by Becky Mansfield
Forgetting homework, not cleaning their room, losing their shoes, forgetting to take their lunchbox… the list goes on and on. Hopefully, these things get better with age, but it is up to us to help them until then.
We need to teach our children how to be responsible. So often, we find ourselves doing these things for our children and coming to the rescue because it is easier or faster and because we love them, but we aren’t helping them in the long run.
If we truly want to be teaching responsibility, we need to be guiding them in the right direction. Here are a few suggestions to help your child be more responsible:
- Try a “parent-free” night on a weekend. This means that you are home and still supervising, but you stop doing everything for one night. Talk to your kids about it beforehand. On the morning of parent-free day, stop doing it all. Do not cook, clean, help with chores (well- you will still do things like handle any medicine and hot foods, etc…) The point of this exercise is to let your child see how much you are doing and help them try to be more responsible for their things. Sit down at the end of the day and ask them if they can see how much you need their help. Ask them if they have any ides of where they could help out more around the house.
- Play “I am responsible.” This is where you have a list of 10 questions and each person gets to pick one question to answer (write the questions on strips of paper — each child takes one strip of paper, until they are all gone). Go around to every family member and ask the question on their paper. Each person comes up with an answer to their scenario.
Examples of scenarios:
1.let the dog out and he got muddy. What can I do?
2.I left my homework by the dinner table and I spilled sauce on it? What can I do? What should I have done?
3.I forgot to pick up my toys and my mom tripped on them. What can I do?
- Try not to make excuses for your child. This can make it worse for your child.
- If your child makes excuses, remember that it is a way for them to shift the focus from the responsibility to the excuse. They may not even be aware that they are doing this.
- According to James Lehman, when you say, “Why didn't you do your homework,” the parent is really asking, “Why didn't you meet your responsibility? When your child says, I forgot to bring my book home again, he's really saying, It's not my fault that I didn't meet my responsibility. You need to respond by saying, We're not talking about whose fault it is, we're talking about whose responsibility it is. In that way, you can shift the focus back onto the child's responsibilities and you won't get stuck in an argument about the nature of the excuse. If the child makes excuses about misbehavior, respond, We're not talking about why you misbehaved, we're talking about why you didn't meet your responsibility. If you argue or debate about the excuse, you're simply encouraging your child to come up with bigger and better ones. ~EmpoweringParents.com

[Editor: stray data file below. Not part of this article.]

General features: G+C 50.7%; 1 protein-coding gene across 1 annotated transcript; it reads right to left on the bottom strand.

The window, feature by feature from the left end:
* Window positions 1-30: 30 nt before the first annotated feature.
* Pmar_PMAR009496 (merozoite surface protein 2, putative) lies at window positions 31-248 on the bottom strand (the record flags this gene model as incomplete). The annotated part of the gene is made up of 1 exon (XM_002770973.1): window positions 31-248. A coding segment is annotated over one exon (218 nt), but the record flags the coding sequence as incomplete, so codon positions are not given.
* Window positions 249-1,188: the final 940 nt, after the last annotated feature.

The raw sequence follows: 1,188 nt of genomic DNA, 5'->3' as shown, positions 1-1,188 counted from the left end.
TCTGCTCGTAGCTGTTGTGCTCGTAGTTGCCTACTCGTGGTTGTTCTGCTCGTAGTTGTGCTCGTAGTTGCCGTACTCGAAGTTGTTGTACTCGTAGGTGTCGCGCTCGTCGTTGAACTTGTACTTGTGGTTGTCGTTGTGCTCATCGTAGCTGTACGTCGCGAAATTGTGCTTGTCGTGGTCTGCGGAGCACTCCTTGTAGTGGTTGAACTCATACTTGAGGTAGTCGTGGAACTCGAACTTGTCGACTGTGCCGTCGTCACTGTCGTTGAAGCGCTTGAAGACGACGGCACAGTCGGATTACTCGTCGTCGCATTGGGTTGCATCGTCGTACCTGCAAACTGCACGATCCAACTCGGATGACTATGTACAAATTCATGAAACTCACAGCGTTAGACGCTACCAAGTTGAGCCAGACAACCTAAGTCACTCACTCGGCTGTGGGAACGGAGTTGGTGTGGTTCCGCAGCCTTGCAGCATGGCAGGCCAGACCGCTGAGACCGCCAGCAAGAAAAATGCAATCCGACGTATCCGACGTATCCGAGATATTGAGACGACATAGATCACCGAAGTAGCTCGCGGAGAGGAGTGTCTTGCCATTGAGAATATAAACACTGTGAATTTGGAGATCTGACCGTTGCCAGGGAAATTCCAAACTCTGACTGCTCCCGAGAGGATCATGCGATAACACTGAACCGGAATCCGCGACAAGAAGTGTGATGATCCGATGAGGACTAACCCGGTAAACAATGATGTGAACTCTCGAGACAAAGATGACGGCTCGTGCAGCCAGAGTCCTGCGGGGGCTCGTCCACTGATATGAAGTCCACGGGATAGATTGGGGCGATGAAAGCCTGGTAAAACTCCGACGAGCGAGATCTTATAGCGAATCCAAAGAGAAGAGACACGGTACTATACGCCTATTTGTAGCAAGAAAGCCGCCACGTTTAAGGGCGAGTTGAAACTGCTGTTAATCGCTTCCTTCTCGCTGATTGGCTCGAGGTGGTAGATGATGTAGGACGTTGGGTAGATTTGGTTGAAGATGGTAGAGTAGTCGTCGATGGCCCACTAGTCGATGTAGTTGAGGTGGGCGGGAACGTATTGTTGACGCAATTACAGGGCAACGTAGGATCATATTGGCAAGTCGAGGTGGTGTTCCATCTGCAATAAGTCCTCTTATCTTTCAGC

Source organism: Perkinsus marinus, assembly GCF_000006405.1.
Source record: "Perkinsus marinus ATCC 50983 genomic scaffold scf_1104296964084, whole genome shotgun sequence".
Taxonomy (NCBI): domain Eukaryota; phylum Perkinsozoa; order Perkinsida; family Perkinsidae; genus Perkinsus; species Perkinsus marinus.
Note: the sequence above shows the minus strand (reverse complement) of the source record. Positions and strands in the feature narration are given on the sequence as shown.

- Start early, with simple chores and responsibilities when they are young. You don’t want to have a 12 year old asking you to make their bed or get them cereal in the morning.
- Let them be your partner. Our kids loved helping me as toddlers and preschools, so that now they can do it on their own. Guide them and teach them while they are helping you.
- Be someone that they want to imitate. They try to be like superheroes and actresses… they also try to be like you. Give them a great example to follow.
- Don’t expect perfection. If you expect too much and your child fails to reach it, he will feel like a failure. Make your bar high, but obtainable.
- Do NOT bribe them … well, we know that sometimes we all bribe our kids (“If you are good at the store, we can buy gum at the end.”) Try not to bribe them for chores or doing what they should be doing to help the family or themselves.
- Do If… Then. IF you clean up your room, THEN you can play outside.
- Let your child fall. This one is hard… OH yes, I know! I read one time that you can tell a child over and over again not to step on the slippery rock, but until they do it themselves and fall, they will always want to try it. Sometimes, if there is a small lesson that can teach a bigger one, it is OK to let them fall.
- Make them repay you. How many times do we tell our kids that we will let them have this toy, but they have to pay us later… only to forget? I have done this several times. We need to try to remember. If they do not repay us, we should return the toy. It is better to learn this lesson over a toy than over a mortgage.
- Hold them accountable. If your child joins a team or makes a commitment, talk to them about why they need to keep it (they would let their team down, they would be not pulling their weight, etc…) Plus, most sports are only a season, showing the child that they can do it and make it until the end.
The hardest part about teaching a child to be responsible is not running to their rescue. I am a mom, so I know how much we want to swoop in and save the day. I can’t even recall how many times I’ve taken lunch boxes, forgotten homework and fundraiser money to the school in the middle of the day.
I can’t tell you how many times I have searched for 15 minutes for a lost shoe or a lost baseball mitt. Helping is a great way to show our kids that we care and teach them to be empathetic, but we also need to hold them responsible for their own things… and this is where the hard part of parenting comes in.